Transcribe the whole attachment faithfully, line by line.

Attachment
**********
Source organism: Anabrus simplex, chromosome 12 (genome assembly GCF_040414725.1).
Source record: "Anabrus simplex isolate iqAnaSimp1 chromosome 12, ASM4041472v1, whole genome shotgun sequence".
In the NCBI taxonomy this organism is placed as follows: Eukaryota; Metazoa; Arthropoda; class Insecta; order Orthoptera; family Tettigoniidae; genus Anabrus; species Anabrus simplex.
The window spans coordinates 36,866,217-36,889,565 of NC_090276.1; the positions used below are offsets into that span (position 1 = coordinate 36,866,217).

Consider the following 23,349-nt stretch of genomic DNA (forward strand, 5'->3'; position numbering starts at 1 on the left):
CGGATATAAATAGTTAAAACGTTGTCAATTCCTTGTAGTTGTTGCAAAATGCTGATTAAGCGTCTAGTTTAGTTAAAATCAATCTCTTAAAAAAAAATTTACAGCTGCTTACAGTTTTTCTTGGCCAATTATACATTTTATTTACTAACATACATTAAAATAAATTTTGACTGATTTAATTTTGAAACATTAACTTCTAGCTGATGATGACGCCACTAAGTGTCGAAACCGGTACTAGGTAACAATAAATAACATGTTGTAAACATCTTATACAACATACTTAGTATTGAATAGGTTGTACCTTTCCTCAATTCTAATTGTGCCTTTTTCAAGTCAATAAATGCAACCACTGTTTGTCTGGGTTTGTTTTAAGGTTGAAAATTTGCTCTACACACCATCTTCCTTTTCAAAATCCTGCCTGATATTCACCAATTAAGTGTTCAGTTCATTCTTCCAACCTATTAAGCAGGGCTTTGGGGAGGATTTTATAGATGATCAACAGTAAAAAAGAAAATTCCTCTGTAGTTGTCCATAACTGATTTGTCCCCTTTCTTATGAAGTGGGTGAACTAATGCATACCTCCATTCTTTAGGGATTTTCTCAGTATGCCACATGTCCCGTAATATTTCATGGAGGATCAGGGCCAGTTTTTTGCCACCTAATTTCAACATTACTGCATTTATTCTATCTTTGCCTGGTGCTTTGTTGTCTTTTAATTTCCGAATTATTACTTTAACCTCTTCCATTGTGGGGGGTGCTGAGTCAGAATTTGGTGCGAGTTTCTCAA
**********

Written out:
Source organism: Anabrus simplex, chromosome 12 (genome assembly GCF_040414725.1).
Source record: "Anabrus simplex isolate iqAnaSimp1 chromosome 12, ASM4041472v1, whole genome shotgun sequence".
In the NCBI taxonomy this organism is placed as follows: Eukaryota; Metazoa; Arthropoda; class Insecta; order Orthoptera; family Tettigoniidae; genus Anabrus; species Anabrus simplex.
The window spans coordinates 36,866,217-36,889,565 of NC_090276.1; the positions used below are offsets into that span (position 1 = coordinate 36,866,217).

Consider the following 23,349-nt stretch of genomic DNA (forward strand, 5'->3'; position numbering starts at 1 on the left):
CGGATATAAATAGTTAAAACGTTGTCAATTCCTTGTAGTTGTTGCAAAATGCTGATTAAGCGTCTAGTTTAGTTAAAATCAATCTCTTAAAAAAAAATTTACAGCTGCTTACAGTTTTTCTTGGCCAATTATACATTTTATTTACTAACATACATTAAAATAAATTTTGACTGATTTAATTTTGAAACATTAACTTCTAGCTGATGATGACGCCACTAAGTGTCGAAACCGGTACTAGGTAACAATAAATAACATGTTGTAAACATCTTATACAACATACTTAGTATTGAATAGGTTGTACCTTTCCTCAATTCTAATTGTGCCTTTTTCAAGTCAATAAATGCAACCACTGTTTGTCTGGGTTTGTTTTAAGGTTGAAAATTTGCTCTACACACCATCTTCCTTTTCAAAATCCTGCCTGATATTCACCAATTAAGTGTTCAGTTCATTCTTCCAACCTATTAAGCAGGGCTTTGGGGAGGATTTTATAGATGATCAACAGTAAAAAAGAAAATTCCTCTGTAGTTGTCCATAACTGATTTGTCCCCTTTCTTATGAAGTGGGTGAACTAATGCATACCTCCATTCTTTAGGGATTTTCTCAGTATGCCACATGTCCCGTAATATTTCATGGAGGATCAGGGCCAGTTTTTTGCCACCTAATTTCAACATTACTGCATTTATTCTATCTTTGCCTGGTGCTTTGTTGTCTTTTAATTTCCGAATTATTACTTTAACCTCTTCCATTGTGGGGGGTGCTGAGTCAGAATTTGGTGCGAGTTTCTCAA